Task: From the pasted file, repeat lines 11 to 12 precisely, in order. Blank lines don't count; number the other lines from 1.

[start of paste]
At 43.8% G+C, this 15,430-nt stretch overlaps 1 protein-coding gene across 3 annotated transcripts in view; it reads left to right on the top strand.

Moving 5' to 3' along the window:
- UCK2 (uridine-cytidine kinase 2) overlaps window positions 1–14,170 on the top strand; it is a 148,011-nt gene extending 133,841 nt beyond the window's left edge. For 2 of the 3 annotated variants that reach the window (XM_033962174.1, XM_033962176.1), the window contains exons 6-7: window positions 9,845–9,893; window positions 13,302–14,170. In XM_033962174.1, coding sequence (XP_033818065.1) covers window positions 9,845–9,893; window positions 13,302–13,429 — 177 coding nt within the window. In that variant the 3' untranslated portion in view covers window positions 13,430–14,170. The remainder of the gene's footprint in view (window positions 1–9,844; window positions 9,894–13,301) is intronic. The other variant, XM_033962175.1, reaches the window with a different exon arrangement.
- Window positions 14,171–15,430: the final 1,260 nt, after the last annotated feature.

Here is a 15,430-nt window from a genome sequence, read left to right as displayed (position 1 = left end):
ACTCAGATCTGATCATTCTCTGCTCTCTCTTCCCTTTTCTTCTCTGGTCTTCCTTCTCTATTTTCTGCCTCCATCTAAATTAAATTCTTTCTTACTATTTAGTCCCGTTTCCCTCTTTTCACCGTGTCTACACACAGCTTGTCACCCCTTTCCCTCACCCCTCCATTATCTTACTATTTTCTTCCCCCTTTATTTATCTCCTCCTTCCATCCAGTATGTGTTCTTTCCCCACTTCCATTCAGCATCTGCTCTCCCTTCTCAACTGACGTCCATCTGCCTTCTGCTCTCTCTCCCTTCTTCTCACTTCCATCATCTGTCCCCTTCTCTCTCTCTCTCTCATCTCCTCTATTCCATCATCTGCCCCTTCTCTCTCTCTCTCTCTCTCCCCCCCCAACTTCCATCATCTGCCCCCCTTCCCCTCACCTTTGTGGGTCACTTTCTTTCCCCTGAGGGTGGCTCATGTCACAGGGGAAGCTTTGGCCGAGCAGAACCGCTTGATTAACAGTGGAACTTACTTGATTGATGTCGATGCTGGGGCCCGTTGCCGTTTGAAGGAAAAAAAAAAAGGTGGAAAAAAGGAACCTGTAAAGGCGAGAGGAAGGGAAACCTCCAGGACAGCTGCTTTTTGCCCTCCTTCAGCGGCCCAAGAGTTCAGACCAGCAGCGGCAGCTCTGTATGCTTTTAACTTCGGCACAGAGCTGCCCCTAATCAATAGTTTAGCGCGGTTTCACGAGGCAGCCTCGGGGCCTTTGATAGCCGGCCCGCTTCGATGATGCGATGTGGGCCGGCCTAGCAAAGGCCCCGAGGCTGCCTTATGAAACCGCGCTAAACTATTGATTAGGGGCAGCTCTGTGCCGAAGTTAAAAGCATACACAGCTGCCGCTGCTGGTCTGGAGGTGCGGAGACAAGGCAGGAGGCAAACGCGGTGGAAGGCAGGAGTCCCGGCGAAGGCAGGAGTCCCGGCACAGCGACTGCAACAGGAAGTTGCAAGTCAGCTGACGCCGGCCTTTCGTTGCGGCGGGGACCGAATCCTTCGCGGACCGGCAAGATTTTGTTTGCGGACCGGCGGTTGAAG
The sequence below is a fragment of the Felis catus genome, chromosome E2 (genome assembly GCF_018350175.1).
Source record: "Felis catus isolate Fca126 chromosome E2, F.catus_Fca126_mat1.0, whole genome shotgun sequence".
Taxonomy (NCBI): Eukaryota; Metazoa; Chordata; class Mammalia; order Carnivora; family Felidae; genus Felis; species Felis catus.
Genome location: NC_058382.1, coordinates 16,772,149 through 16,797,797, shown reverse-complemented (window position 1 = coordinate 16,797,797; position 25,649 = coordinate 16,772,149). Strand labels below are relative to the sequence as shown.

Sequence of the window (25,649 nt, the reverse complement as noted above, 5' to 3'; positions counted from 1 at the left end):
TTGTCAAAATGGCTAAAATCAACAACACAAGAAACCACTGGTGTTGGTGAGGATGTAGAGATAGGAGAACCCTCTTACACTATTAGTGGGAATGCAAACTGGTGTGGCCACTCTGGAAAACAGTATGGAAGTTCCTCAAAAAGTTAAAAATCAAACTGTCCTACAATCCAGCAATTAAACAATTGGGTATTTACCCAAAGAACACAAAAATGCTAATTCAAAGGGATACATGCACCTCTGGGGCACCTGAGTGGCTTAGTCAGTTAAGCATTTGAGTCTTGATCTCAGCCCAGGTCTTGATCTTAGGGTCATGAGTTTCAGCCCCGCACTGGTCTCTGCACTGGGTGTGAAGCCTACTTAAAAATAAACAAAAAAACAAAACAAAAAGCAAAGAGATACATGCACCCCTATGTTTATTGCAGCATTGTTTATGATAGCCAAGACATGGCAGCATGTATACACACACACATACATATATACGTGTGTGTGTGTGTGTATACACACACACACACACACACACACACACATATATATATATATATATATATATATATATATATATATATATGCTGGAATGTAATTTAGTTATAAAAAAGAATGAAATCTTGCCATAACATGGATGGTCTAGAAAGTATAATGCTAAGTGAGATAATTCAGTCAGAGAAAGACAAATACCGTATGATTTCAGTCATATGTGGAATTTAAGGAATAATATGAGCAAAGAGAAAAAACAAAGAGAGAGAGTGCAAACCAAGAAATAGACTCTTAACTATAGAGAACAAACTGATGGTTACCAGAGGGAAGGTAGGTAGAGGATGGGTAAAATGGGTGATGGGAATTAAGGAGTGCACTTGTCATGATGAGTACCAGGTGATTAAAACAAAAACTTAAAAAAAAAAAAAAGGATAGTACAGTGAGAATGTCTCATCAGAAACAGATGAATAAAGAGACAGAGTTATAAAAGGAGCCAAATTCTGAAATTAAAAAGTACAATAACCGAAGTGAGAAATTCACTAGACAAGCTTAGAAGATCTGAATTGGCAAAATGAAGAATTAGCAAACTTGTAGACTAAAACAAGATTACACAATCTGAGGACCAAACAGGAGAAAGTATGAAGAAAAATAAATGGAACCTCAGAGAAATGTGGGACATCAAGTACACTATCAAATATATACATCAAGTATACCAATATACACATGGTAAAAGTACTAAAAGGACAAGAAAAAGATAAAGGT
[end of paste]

Sequence of the window (25,649 nt, the reverse complement as noted above, 5' to 3'; positions counted from 1 at the left end):
TTGTCAAAATGGCTAAAATCAACAACACAAGAAACCACTGGTGTTGGTGAGGATGTAGAGATAGGAGAACCCTCTTACACTATTAGTGGGAATGCAAACTGGTGTGGCCACTCTGGAAAACAGTATGGAAGTTCCTCAAAAAGTTAAAAATCAAACTGTCCTACAATCCAGCAATTAAACAATTGGGTATTTACCCAAAGAACACAAAAATGCTAATTCAAAGGGATACATGCACCTCTGGGGCACCTGAGTGGCTTAGTCAGTTAAGCATTTGAGTCTTGATCTCAGCCCAGGTCTTGATCTTAGGGTCATGAGTTTCAGCCCCGCACTGGTCTCTGCACTGGGTGTGAAGCCTACTTAAAAATAAACAAAAAAACAAAACAAAAAGCAAAGAGATACATGCACCCCTATGTTTATTGCAGCATTGTTTATGATAGCCAAGACATGGCAGCATGTATACACACACACATACATATATACGTGTGTGTGTGTGTGTATACACACACACACACACACACACACACACATATATATATATATATATATATATATATATATATATATATATGCTGGAATGTAATTTAGTTATAAAAAAGAATGAAATCTTGCCATAACATGGATGGTCTAGAAAGTATAATGCTAAGTGAGATAATTCAGTCAGAGAAAGACAAATACCGTATGATTTCAGTCATATGTGGAATTTAAGGAATAATATGAGCAAAGAGAAAAAACAAAGAGAGAGAGTGCAAACCAAGAAATAGACTCTTAACTATAGAGAACAAACTGATGGTTACCAGAGGGAAGGTAGGTAGAGGATGGGTAAAATGGGTGATGGGAATTAAGGAGTGCACTTGTCATGATGAGTACCAGGTGATTAAAACAAAAACTTAAAAAAAAAAAAAAGGATAGTACAGTGAGAATGTCTCATCAGAAACAGATGAATAAAGAGACAGAGTTATAAAAGGAGCCAAATTCTGAAATTAAAAAGTACAATAACCGAAGTGAGAAATTCACTAGACAAGCTTAGAAGATCTGAATTGGCAAAATGAAGAATTAGCAAACTTGTAGACTAAAACAAGATTACACAATCTGAGGACCAAACAGGAGAAAGTATGAAGAAAAATAAATGGAACCTCAGAGAAATGTGGGACATCAAGTACACTATCAAATATATACATCAAGTATACCAATATACACATGGTAAAAGTACTAAAAGGACAAGAAAAAGATAAAGGT